Housing at 2002 levels, sales fall 23% from May 2010

Housing at 2002 levels, sales fall 23% from May 2010

June 22nd, 2011 by Ellis Smith in Business Around the Region

A home is seen for sale in Alameda, Calif. Home prices have fallen nationwide, stymied by foreclosures, a surplus of unsold homes and continued reluctance of Americans to buy homes. (AP Photo/Ben Margot)

Chattanooga real estate remained sluggish in May, though some statistics indicate that the market may be stabilizing.

The number of homes sold by Realtors fell 23.5 percent from the 634 sold in May 2010, though home sales were up 0.2 percent over April's figures.

The 485 houses sold in May were the fewest sold in that month since 2002, when 479 were sold, according to figures provided by the Greater Chattanooga Association of Realtors.

Local median home prices also fell 4.3 percent over the past year to $124,900, but were up 4.5 percent from April. The number of days a home stood on the market before a sale increased 11 days from the previous year, though it was unchanged from the prior month.

However, comparisons using 2010 figures are inevitably distorted because of that year's homebuyers tax credit, experts have said. The tax credit caused home sales to spike artificially before crumbling to new lows when it expired.

One real statistic that heartens Realtors like Jennifer Grayson, president of local group, is the drop in local foreclosures. Chattanooga foreclosure sales fell even as foreclosures nationwide made up 31 percent of all purchases. The Associated Press reported that forceclosures could rise once pending foreclosures backlogged in courts and probes hit the market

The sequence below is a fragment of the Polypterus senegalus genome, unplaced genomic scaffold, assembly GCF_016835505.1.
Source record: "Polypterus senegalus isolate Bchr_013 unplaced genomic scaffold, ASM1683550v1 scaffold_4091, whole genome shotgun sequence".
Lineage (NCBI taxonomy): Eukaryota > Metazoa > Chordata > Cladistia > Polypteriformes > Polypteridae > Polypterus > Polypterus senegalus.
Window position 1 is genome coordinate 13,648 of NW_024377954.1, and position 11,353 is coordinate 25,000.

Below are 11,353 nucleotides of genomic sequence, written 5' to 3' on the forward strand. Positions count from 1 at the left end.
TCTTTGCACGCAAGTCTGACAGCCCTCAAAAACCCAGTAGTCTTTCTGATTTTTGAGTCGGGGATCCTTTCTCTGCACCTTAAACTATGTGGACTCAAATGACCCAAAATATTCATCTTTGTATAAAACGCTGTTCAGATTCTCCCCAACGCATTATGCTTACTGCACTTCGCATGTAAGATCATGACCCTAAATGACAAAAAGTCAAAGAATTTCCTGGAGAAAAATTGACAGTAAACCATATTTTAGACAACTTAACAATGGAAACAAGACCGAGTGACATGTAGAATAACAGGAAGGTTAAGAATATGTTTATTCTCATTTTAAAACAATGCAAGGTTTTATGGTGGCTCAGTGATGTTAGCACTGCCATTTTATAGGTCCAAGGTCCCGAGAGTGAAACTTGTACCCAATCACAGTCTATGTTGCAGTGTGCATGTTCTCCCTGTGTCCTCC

"After months of hovering at a consistent level of about one-third of our MLS sales, foreclosures are now showing a consistent drop to less than one-in-four of sales," Grayson said. "More people are staying in their homes, and that has to be a gratifying sign for anyone."

That may be good news, but the structural conditions necessary for a quick rebound don't yet exist, said Kurt Reiman, head of thematic research at UBS Financial Services, on a visit to Chattanooga's local UBS office.

"If we want the housing market to recover, we need a climate that builds jobs," Reiman said. "Right now you've got kids graduating from college who can't find a job, so they've moving back in [with] their parents."

Grayson, however, placed blame for short-term housing woes squarely in the lap of the lending community.

"The lending community needs to return to sensible standards," Grayson said, a statement echoed by Chattanooga Area MLS President Dan Griess.

"More than 160 lawmakers in the House of Representatives agree with us that rules requiring a 20 percent down payment will make it harder for credit-worthy borrowers to get homes," Griess said.

But as with the housing crisis that precipitated the nationwide economic meltdown, putting consumers in homes they can't really afford has its consequences, Reiman said.

"It's when you provide perverse incentives that you run into these problems," he said. "Getting people back into jobs is what really reinforces housing formation."

Right now, however, the U.S. has a nine-month supply of housing, or about 3.72 million unsold dwellings, according to the Associated Press.

Contact staff writer Ellis Smith at esmith@timesfreepress.com or 423-757-6315.